Leonce Pontellier, Edna's husband, is portrayed as the classic male of the time era and a "businessman twelve years her senior" (Toth). Leonce thinks of Edna to be not much more than another one of his sophisticated belongings and a companion who should be ready and enthusiastic to talk on his level, at any time. In the beginning the novel, Leon...
... middle of paper ...
...he only way she could free herself from societal limitations was to remove her own self from society completely, and by ending her life.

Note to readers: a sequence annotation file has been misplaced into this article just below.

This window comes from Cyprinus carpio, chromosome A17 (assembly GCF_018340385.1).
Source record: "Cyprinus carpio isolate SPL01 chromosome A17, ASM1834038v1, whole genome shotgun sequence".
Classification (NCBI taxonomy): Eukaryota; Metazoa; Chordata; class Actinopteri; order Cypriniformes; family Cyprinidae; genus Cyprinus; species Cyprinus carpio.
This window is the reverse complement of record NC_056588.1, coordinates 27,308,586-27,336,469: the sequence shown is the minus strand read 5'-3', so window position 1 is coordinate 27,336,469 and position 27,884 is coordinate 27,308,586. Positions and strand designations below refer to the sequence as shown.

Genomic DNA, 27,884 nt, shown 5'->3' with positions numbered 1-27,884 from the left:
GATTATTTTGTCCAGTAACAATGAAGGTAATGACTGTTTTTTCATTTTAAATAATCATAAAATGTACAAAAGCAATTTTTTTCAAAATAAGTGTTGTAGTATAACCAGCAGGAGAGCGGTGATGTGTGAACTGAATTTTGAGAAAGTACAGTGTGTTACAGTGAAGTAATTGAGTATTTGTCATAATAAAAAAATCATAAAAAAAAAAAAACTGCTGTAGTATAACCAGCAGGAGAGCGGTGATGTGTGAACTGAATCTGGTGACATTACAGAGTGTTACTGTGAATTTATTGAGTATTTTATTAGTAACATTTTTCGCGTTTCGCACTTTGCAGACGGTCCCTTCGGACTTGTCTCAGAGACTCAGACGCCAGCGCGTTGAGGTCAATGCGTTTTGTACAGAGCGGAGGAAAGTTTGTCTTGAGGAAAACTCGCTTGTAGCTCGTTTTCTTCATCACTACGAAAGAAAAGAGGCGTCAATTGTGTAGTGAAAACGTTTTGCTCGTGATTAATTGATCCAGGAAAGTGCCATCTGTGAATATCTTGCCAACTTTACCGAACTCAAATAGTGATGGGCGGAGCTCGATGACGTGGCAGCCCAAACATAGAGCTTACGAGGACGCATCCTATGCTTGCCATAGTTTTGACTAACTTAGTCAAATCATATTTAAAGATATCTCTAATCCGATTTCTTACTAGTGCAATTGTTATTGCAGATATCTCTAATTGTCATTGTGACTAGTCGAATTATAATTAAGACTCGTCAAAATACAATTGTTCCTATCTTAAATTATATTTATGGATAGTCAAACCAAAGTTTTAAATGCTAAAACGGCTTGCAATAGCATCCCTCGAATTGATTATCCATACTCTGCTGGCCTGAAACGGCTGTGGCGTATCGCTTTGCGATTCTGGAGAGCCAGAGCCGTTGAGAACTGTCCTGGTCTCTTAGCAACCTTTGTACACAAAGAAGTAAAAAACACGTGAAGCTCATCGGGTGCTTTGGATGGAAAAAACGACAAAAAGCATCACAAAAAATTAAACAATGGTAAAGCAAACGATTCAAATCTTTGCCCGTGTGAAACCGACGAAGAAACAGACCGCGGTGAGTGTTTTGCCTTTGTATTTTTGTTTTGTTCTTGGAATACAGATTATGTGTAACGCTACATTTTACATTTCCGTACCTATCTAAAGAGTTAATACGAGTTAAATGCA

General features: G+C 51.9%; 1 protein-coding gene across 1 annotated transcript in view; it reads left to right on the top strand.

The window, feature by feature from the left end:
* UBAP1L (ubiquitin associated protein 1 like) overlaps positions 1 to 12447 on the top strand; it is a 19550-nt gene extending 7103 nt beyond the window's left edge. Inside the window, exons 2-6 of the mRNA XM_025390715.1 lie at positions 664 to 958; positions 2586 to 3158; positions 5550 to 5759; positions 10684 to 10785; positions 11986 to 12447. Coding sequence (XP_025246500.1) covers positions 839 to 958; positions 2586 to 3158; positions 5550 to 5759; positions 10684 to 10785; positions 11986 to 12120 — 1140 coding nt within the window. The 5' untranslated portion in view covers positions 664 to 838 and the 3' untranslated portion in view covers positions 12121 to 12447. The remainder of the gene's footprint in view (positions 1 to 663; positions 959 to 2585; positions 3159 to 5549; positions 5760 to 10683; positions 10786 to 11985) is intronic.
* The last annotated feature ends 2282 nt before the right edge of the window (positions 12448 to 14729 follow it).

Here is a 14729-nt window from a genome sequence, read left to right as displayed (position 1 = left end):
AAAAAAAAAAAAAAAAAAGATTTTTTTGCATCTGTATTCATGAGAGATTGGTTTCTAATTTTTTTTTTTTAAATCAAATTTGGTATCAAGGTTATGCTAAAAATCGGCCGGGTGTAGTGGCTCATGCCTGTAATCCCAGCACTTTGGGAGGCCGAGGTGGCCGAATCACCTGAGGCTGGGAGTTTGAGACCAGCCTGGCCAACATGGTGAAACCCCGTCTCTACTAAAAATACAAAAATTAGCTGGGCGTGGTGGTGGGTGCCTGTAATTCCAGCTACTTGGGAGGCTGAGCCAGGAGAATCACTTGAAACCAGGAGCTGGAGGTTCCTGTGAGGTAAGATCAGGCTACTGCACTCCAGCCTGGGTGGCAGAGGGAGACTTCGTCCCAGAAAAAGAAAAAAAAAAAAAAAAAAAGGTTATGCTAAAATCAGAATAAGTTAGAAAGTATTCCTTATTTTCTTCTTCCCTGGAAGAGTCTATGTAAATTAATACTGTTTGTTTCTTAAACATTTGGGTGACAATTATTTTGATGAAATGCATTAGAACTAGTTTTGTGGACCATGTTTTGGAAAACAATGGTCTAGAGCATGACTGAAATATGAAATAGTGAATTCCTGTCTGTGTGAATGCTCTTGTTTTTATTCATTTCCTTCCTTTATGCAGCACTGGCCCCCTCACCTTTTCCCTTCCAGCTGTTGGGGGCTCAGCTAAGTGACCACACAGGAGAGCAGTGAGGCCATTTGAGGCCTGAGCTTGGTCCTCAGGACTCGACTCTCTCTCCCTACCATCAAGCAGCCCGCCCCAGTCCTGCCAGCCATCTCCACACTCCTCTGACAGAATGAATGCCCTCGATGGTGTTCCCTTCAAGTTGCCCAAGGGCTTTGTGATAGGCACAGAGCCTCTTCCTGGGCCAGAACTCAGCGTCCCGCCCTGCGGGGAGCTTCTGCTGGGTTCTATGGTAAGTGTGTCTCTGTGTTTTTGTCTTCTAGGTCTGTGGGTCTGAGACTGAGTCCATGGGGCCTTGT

Just as Edna did not obey to the morals of her peers, Kate Chopin defied her own peers by writing the novel, The Awakening. She uses attitudes of characters in her novel, changes in Edna and then ultimately her suicide to express her own feminist assertions. Chopin was rejected from societies as a result of her resilient feministic point-of-views and her great ability to show them through her writing. In an article written by Katherine Patterson, she explains "Edna Pontellier ultimately fails to overthrow the crushing burdens of a patriarchal society because she fails to turn an introspective eye and take responsibility for her own identity; instead, she simply seeks escape from the oppression she so keenly observes" (Patterson).
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